Biofortified cassava: Researchers call for gender-responsive strategies to improve food and nutrition security and reduce poverty in Nigeria
Market demand is a key driver of the production of biofortified cassava for male adopters and farmers. However, for women, consumer acceptance, preference, and market coupled with the health benefits of biofortified cassava—mainly targeting children and pregnant women—are the motivation for adopting and processing.
A study to identify gender-based constraints affecting the production, processing, and marketing activities of biofortified cassava in Oyo and Benue states has established this fact. The study carried out by researchers from IITA, Association of Uganda Professional Women in Agriculture and Environment (AUPWAE) Gender and Development Consultant, Gender-Responsive Researchers Equipped for Agricultural Transformation (GREAT) RTB Fellows, and CIAT HarvestPlus aims to support developing more equitable strategies for the dissemination and utilization of biofortified cassava varieties and products.
Biofortified cassava is a low-cost sustainable strategy for reducing vitamin A deficiency (VAD), leading to improved nutrition and economic livelihood opportunities for all age groups. VAD affects 30% of children under 5 and 20% of pregnant women in Nigeria. It leads to impaired immunity, impaired vision, blindness, and even death.
The researchers, led by Olamide Olaosebikan, IITA Research Associate (Gender and Scaling Innovation) and Elizabeth Parkes, HarvestPlus Cassava Breeder, recommended information from this study as an aid to empower extension officers. This data will provide gender–responsive advisory services and appropriately disseminate biofortified cassava varieties that will be accepted by and useful to male and female farmers and processors.
“We postulate that the integration of gender-responsive delivery strategies will further enhance the delivery of biofortified cassava products in Nigeria. This will improve food and nutrition security and reduce poverty,” Olaosebikan said.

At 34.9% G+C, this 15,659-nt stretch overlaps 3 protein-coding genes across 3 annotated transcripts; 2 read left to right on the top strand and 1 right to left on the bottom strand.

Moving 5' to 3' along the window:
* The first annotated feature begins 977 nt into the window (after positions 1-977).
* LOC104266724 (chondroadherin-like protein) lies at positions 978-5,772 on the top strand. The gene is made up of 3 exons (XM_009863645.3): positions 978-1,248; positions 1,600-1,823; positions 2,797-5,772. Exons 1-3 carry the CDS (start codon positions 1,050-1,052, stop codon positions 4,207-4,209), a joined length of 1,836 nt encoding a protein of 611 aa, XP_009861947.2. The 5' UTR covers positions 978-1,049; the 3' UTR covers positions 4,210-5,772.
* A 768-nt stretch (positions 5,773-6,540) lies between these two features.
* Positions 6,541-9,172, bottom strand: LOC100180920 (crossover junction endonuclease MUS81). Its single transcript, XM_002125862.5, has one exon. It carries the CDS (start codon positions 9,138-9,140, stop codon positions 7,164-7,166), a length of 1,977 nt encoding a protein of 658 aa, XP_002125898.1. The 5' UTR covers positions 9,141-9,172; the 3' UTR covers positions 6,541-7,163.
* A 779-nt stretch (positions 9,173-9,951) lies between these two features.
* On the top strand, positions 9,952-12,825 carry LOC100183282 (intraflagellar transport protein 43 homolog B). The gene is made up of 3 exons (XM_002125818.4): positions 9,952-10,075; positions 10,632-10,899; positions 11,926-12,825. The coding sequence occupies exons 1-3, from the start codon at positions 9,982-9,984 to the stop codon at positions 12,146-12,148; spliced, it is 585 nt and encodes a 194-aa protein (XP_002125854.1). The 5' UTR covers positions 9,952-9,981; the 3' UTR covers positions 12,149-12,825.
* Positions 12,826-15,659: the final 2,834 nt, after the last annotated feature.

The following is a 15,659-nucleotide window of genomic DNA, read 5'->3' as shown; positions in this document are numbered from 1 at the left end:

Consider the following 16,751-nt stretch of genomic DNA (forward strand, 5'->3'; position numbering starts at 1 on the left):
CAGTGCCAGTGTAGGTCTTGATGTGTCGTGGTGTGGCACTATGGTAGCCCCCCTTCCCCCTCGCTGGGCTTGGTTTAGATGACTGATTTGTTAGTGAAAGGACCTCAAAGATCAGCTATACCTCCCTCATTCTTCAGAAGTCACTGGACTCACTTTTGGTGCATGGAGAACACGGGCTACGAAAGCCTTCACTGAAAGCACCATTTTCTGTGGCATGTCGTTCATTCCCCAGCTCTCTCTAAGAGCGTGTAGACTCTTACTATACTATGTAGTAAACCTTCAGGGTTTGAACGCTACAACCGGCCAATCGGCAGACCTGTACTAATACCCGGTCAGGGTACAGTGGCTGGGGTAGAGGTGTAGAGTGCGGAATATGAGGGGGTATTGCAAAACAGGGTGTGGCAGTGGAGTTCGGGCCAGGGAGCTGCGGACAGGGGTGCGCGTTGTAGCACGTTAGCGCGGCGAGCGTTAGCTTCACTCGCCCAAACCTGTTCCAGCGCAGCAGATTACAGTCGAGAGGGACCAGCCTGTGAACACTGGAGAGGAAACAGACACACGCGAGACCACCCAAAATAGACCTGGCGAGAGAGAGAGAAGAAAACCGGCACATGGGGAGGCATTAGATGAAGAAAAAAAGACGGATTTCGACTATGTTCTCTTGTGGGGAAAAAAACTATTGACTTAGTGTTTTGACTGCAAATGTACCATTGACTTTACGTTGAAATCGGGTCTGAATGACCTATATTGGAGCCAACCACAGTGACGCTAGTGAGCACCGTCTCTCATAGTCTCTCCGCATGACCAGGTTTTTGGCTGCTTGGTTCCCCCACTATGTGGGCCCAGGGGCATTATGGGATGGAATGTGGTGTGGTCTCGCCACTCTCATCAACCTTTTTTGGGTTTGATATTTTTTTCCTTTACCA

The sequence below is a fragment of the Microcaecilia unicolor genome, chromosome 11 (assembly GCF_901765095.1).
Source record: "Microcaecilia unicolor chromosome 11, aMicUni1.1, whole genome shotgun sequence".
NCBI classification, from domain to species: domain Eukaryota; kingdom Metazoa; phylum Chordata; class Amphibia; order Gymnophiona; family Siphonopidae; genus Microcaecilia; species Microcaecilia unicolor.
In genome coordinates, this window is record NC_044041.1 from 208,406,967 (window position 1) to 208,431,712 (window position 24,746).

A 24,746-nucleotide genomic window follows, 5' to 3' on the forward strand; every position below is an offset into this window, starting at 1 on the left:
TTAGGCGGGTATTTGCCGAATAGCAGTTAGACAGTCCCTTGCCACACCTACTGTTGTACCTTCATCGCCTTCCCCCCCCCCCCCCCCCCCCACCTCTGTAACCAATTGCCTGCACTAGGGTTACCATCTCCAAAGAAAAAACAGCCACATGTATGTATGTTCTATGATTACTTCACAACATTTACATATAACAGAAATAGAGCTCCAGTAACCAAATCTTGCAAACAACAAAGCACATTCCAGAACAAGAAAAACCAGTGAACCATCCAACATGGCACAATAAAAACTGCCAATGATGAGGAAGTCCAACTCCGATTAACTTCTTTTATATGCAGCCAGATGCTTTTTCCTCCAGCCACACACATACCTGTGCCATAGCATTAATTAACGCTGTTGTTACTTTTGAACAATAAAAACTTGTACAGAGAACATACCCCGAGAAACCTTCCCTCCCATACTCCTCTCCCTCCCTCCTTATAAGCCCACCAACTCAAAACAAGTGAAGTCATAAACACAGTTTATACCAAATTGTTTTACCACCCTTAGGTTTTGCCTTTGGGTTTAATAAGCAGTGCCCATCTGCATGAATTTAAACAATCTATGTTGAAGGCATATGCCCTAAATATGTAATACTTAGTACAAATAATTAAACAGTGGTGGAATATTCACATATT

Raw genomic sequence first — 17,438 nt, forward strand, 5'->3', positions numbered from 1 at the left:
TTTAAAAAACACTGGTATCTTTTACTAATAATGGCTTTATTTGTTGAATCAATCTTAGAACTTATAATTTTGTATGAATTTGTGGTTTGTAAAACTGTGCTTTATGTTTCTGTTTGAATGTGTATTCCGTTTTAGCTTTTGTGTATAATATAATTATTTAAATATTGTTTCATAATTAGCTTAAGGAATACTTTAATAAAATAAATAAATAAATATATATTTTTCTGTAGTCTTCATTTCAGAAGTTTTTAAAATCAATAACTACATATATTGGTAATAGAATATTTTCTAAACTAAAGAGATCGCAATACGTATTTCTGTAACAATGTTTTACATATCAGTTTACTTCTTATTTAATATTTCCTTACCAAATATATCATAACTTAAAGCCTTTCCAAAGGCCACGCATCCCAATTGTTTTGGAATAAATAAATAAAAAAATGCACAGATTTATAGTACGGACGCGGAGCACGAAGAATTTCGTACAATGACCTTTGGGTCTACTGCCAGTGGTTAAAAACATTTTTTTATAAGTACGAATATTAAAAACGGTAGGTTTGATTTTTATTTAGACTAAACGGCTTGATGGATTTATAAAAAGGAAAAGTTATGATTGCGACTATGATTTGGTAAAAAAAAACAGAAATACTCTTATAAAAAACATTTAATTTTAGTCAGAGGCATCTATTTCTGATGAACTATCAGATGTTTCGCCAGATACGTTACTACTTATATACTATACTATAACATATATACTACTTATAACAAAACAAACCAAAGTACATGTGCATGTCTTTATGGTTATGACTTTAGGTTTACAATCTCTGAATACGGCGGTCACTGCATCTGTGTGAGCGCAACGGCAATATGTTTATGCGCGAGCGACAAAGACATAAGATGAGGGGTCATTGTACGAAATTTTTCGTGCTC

In Benue State, women were early adoptors of biofortified cassava because they benefited from awareness campaigns that stressed the health advantages of the new varieties. Furthermore, the processing of the yellow roots produces yellow gari with low starch content, which is preferred by health-conscious consumers in Benue. Women processors usually add costly palm oil to the white cassava mash to make gari yellow. By using biofortified cassava, they can use less or no palm oil at all. Since men in Benue do not often process gari, they are less interested in yellow cassava cultivation for the upcoming market demand.
In Oyo State, consumers prefer white, sour gari, so the women who make it prefer to use white roots. From Oyo and Ogun states, yellow gari is taken to Lagos, where there is a niche demand in restaurants and households. Although the lack of access to hired labor has restricted the scale of production among women, men generally have better developed networks, including cooperation with research institutes and larger processing centers to link to extended, specific biofortified cassava markets.
Other constraints identified by men in both states include limited processing facilities and equipment for biofortified cassava roots. Low product prices and the high price of processing equipment, poor market infrastructure, and exploitation by middlemen were mentioned more by women. Shortage of basic amenities such as a borehole at the processing sites and stable electricity, and lack of access to training hindered women’s ability to process new biofortified cassava products. Domestic injuries, the time required for peeling cassava roots, and lack of modern processing facilities like the smoke-free gari fryer also reduced the processing efficiency for women.
The survey team benefited from training from the GREAT program. The team interviewed 201 people in the cassava value chain, comprising 125 men and 76 women adopters of biofortified cassava using a mixture of semi-structured questionnaires, focus group discussions, direct observations, and walks through each community.